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Anticipating that the soon-to-open Green Line light rail will bring massive development, one community is planning ahead. Prospect Park, a southeast Minneapolis area peppered with surface parking lots, is coalescing around the idea of a shared commercial parking ramp so outside visitors to future businesses have a place to park.
“You really can’t attract the development you’re after — the grocery store, the shops — without a parking plan,” said Dick Gilyard, president of Prospect Park 2020, an offshoot of the neighborhood group. “So in order to get desired development, instead of just haphazard development, parking is fundamental to that.”
The idea would require upfront public or private investment, with the expectation that businesses would pay the facility off over time through rent.
Public parking is also an issue on Lake Street, where Lake Street Council executive director Joyce Wisdom said businesses are sometimes wary to occupy space if only on-street parking is available. And then there are quagmires such as the Lake Street-Minnehaha Avenue intersection, where massive surface parking lots restricted to Target and Rainbow customers don’t benefit nearby restaurants.
“We think it’s a good thing to relax the minimums,” she said. “But we also want folks at [the city] to know that parking is a challenge.”
The Whittier neighborhood took steps to limit the proliferation of surface parking lots, saying they are a blight to the streetscape and a poor use of land. But given that customers continue to drive, it supports more partnerships to help create shared commercial parking structures, which also takes pressure off on-street spots.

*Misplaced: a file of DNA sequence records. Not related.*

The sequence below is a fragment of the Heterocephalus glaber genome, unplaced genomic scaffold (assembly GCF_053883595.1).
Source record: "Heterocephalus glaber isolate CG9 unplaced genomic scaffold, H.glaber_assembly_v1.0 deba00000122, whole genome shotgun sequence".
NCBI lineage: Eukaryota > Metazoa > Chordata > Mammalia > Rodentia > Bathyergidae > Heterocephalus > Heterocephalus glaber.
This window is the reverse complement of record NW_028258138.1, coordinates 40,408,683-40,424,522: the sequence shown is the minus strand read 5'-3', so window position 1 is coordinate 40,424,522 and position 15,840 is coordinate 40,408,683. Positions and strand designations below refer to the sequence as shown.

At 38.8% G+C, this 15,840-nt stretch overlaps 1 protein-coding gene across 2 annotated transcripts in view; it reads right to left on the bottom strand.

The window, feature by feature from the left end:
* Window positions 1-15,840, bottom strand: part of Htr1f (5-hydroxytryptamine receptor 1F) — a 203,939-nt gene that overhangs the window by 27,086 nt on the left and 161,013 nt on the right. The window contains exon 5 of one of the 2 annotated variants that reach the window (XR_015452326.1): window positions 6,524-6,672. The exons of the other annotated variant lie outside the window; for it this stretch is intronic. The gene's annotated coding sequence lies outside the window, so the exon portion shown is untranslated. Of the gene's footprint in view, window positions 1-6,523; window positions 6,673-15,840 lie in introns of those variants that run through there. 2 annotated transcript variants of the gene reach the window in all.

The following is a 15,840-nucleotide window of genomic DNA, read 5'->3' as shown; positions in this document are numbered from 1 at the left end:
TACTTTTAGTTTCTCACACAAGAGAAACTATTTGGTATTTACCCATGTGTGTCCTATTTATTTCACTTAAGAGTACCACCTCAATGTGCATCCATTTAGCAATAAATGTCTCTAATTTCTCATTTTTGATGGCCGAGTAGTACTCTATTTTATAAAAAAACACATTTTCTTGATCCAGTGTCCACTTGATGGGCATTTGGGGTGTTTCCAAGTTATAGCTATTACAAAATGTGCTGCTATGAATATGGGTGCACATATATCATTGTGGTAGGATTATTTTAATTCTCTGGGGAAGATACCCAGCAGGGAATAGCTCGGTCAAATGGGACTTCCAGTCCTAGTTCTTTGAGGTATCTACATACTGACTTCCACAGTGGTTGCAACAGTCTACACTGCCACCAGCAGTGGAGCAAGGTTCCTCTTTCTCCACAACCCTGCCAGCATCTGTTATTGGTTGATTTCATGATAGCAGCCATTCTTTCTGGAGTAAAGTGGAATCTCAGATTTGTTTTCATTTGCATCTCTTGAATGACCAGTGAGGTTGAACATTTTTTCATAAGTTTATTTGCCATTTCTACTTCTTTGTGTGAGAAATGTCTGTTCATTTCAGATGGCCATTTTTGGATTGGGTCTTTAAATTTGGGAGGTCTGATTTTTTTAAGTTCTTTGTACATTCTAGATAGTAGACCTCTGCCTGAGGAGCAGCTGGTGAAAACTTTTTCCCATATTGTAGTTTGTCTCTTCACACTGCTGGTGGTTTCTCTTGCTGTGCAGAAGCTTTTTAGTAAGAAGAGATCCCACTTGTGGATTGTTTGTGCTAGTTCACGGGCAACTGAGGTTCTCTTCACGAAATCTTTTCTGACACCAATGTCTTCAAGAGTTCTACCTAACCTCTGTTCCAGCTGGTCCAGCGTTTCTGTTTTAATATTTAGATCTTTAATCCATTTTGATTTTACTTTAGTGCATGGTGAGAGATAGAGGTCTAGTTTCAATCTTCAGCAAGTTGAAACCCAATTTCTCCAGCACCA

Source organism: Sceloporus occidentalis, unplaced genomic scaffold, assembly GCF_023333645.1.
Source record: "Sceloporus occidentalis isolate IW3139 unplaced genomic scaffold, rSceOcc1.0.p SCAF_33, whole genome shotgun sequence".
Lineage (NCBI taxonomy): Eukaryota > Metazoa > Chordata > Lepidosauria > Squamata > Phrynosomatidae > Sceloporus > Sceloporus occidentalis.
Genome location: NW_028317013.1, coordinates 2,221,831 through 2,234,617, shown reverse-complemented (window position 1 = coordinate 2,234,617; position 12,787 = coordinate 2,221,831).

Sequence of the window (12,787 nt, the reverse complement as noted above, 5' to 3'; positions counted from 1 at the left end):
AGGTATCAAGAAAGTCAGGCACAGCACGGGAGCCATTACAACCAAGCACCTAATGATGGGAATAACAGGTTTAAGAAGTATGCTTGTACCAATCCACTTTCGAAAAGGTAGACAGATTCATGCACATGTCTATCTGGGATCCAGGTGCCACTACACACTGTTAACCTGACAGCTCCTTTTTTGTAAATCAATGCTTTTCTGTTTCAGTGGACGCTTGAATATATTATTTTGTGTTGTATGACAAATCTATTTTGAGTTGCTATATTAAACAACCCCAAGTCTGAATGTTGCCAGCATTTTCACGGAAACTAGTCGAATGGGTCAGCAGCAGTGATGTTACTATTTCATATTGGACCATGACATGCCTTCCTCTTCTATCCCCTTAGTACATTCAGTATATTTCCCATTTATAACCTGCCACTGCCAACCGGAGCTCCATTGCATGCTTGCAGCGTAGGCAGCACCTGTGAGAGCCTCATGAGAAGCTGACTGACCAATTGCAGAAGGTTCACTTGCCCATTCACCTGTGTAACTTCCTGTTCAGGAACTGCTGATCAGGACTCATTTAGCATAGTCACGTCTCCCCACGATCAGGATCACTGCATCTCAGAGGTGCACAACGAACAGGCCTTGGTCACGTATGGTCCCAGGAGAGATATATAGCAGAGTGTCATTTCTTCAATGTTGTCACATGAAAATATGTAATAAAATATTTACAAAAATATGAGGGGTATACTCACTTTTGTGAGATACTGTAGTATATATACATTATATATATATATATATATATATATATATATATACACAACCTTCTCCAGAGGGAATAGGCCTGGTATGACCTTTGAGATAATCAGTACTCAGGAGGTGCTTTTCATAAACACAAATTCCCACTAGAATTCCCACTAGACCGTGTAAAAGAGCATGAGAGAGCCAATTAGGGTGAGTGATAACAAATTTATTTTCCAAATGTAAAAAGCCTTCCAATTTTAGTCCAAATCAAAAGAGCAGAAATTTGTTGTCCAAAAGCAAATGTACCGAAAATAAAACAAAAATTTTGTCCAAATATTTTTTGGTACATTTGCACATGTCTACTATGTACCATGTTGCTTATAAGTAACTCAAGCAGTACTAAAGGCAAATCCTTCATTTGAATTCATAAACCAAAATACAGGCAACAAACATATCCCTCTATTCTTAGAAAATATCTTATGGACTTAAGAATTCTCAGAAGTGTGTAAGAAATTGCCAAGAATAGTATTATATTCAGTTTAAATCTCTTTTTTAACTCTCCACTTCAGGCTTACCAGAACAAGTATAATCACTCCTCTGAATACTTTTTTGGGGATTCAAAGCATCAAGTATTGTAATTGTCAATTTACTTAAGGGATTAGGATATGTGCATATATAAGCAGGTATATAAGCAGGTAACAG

“The people who live in the neighborhood have to have the security of being able to park their cars someplace and not be pushed out by the visitors, an event or whatever,” said Marian Biehn of the Whittier Alliance.
Still other solutions may be on the horizon. City parking officials are exploring the idea of using data from parking meters to help people find open spots in real-time, likely through smartphone apps.
And Tom Fisher, dean of the University of Minnesota’s College of Design, has advocated building ramps that can be easily repurposed in case parking demand drops off — by avoiding sloped floors, for example.
“As the city becomes more dense, we have to realize that with it comes urban attitudes,” said developer Don Gerberding, of Master Engineering. “And density is not a negative.”
Eric Roper • 612-673-1732
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